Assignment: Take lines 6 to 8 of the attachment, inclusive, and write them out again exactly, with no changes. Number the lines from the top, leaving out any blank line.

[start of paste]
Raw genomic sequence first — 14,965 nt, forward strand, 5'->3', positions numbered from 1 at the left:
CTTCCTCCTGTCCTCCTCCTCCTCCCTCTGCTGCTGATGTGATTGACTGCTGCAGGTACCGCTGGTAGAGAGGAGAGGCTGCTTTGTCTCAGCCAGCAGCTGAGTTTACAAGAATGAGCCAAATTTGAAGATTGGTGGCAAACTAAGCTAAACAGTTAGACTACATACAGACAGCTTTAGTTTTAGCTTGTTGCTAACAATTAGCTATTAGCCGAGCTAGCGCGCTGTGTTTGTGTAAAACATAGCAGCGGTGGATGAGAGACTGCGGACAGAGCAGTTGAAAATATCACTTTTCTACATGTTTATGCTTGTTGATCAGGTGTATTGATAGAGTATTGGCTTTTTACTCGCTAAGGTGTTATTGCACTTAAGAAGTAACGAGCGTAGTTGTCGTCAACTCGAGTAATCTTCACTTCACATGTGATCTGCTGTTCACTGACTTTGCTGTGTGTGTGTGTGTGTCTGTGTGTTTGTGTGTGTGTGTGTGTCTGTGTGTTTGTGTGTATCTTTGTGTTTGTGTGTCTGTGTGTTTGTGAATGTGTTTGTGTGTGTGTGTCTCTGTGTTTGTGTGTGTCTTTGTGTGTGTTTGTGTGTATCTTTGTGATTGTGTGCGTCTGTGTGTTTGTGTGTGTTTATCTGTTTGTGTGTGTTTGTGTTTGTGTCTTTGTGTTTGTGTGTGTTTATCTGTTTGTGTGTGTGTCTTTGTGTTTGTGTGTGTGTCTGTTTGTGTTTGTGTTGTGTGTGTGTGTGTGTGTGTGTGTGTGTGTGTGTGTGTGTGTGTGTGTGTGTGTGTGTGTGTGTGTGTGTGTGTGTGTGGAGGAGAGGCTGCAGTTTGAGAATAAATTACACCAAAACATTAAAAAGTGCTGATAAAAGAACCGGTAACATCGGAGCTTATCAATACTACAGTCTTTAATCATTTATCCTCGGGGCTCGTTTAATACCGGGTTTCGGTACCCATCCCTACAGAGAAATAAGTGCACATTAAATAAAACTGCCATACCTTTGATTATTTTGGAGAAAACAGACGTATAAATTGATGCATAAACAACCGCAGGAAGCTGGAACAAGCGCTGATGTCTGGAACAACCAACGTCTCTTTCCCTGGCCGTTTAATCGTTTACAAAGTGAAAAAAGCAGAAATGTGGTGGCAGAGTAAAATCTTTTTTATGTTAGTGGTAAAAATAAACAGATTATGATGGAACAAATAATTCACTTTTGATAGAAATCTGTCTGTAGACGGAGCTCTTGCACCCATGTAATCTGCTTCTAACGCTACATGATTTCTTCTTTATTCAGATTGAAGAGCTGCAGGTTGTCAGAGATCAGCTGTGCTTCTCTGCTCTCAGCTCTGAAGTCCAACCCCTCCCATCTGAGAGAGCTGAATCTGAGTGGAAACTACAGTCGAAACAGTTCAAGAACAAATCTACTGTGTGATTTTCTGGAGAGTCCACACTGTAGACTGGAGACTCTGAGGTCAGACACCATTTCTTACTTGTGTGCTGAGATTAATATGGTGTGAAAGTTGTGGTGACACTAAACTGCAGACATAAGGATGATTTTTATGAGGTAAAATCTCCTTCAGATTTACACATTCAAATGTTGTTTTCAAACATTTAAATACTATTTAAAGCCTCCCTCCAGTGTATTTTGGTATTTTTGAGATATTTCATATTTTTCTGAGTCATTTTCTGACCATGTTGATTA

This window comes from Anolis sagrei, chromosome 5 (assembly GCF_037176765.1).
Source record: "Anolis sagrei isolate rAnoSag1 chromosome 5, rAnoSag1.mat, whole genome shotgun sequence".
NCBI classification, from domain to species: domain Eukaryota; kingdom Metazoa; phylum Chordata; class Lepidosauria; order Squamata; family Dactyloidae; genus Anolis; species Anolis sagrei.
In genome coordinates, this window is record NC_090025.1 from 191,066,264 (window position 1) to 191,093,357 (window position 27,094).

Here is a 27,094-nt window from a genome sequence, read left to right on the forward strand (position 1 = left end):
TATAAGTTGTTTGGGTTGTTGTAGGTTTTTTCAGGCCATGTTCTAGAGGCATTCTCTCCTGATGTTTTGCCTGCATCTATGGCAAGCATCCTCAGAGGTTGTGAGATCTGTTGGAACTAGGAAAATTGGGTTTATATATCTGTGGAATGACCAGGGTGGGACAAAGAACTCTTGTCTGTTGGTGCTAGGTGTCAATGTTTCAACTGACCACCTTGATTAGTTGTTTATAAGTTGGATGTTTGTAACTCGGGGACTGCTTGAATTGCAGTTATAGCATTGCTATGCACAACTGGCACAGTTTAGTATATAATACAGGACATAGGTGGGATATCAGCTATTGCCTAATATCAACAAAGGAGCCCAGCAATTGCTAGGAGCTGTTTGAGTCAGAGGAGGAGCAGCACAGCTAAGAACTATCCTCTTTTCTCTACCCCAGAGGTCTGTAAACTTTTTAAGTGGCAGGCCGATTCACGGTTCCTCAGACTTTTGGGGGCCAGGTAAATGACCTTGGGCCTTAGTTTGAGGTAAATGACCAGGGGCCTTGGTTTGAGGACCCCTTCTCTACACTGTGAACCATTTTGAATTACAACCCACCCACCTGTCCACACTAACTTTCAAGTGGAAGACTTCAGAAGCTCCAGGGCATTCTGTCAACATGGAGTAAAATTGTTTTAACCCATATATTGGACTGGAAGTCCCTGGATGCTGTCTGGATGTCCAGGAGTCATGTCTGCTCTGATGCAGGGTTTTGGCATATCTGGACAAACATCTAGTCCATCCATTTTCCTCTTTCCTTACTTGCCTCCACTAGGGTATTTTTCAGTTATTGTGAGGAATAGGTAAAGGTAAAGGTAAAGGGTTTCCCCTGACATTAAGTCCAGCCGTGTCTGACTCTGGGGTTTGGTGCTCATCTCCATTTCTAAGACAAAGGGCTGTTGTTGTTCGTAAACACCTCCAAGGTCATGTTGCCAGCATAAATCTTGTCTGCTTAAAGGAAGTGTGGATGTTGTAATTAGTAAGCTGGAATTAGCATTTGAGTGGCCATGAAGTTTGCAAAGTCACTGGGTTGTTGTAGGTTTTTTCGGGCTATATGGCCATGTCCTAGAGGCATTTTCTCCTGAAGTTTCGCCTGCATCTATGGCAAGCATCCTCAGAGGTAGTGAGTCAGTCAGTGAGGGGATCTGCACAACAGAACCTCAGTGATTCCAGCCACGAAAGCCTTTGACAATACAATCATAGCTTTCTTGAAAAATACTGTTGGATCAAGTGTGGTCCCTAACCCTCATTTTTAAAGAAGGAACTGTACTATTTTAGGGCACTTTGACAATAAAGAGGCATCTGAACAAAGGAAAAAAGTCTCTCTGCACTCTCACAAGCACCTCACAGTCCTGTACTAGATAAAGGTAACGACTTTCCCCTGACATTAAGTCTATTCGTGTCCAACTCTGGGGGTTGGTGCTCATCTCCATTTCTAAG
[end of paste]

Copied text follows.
In genome coordinates, this window is record NC_090025.1 from 191,066,264 (window position 1) to 191,093,357 (window position 27,094).

Here is a 27,094-nt window from a genome sequence, read left to right on the forward strand (position 1 = left end):
TATAAGTTGTTTGGGTTGTTGTAGGTTTTTTCAGGCCATGTTCTAGAGGCATTCTCTCCTGATGTTTTGCCTGCATCTATGGCAAGCATCCTCAGAGGTTGTGAGATCTGTTGGAACTAGGAAAATTGGGTTTATATATCTGTGGAATGACCAGGGTGGGACAAAGAACTCTTGTCTGTTGGTGCTAGGTGTCAATGTTTCAACTGACCACCTTGATTAGTTGTTTATAAGTTGGATGTTTGTAACTCGGGGACTGCTTGAATTGCAGTTATAGCATTGCTATGCACAACTGGCACAGTTTAGTATATAATACAGGACATAGGTGGGATATCAGCTATTGCCTAATATCAACAAAGGAGCCCAGCAATTGCTAGGAGCTGTTTGAGTCAGAGGAGGAGCAGCACAGCTAAGAACTATCCTCTTTTCTCTACCCCAGAGGTCTGTAAACTTTTTAAGTGGCAGGCCGATTCACGGTTCCTCAGACTTTTGGGGGCCAGGTAAATGACCTTGGGCCTTAGTTTGAGGTAAATGACCAGGGGCCTTGGTTTGAGGACCCCTTCTCTACACTGTGAACCATTTTGAATTACAACCCACCCACCTGTCCACACTAACTTTCAAGTGGAAGACTTCAGAAGCTCCAGGGCATTCTGTCAACATGGAGTAAAATTGTTTTAACCCATATATTGGACTGGAAGTCCCTGGATGCTGTCTGGATGTCCAGGAGTCATGTCTGCTCTGATGCAGGGTTTTGGCATATCTGGACAAACATCTAGTCCATCCATTTTCCTCTTTCCTTACTTGCCTCCACTAGGGTATTTTTCAGTTATTGTGAGGAATAGGTAAAGGTAAAGGTAAAGGGTTTCCCCTGACATTAAGTCCAGCCGTGTCTGACTCTGGGGTTTGGTGCTCATCTCCATTTCTAAGACAAAGGGCTGTTGTTGTTCGTAAACACCTCCAAGGTCATGTTGCCAGCATAAATCTTGTCTGCTTAAAGGAAGTGTGGATGTTGTAATTAGTAAGCTGGAATTAGCATTTGAGTGGCCATGAAGTTTGCAAAGTCACTGGGTTGTTGTAGGTTTTTTCGGGCTATATGGCCATGTCCTAGAGGCATTTTCTCCTGAAGTTTCGCCTGCATCTATGGCAAGCATCCTCAGAGGTAGTGAGTCAGTCAGTGAGGGGATCTGCACAACAGAACCTCAGTGATTCCAGCCACGAAAGCCTTTGACAATACAATCATAGCTTTCTTGAAAAATACTGTTGGATCAAGTGTGGTCCCTAACCCTCATTTTTAAAGAAGGAACTGTACTATTTTAGGGCACTTTGACAATAAAGAGGCATCTGAACAAAGGAAAAAAGTCTCTCTGCACTCTCACAAGCACCTCACAGTCCTGTACTAGATAAAGGTAACGACTTTCCCCTGACATTAAGTCTATTCGTGTCCAACTCTGGGGGTTGGTGCTCATCTCCATTTCTAAG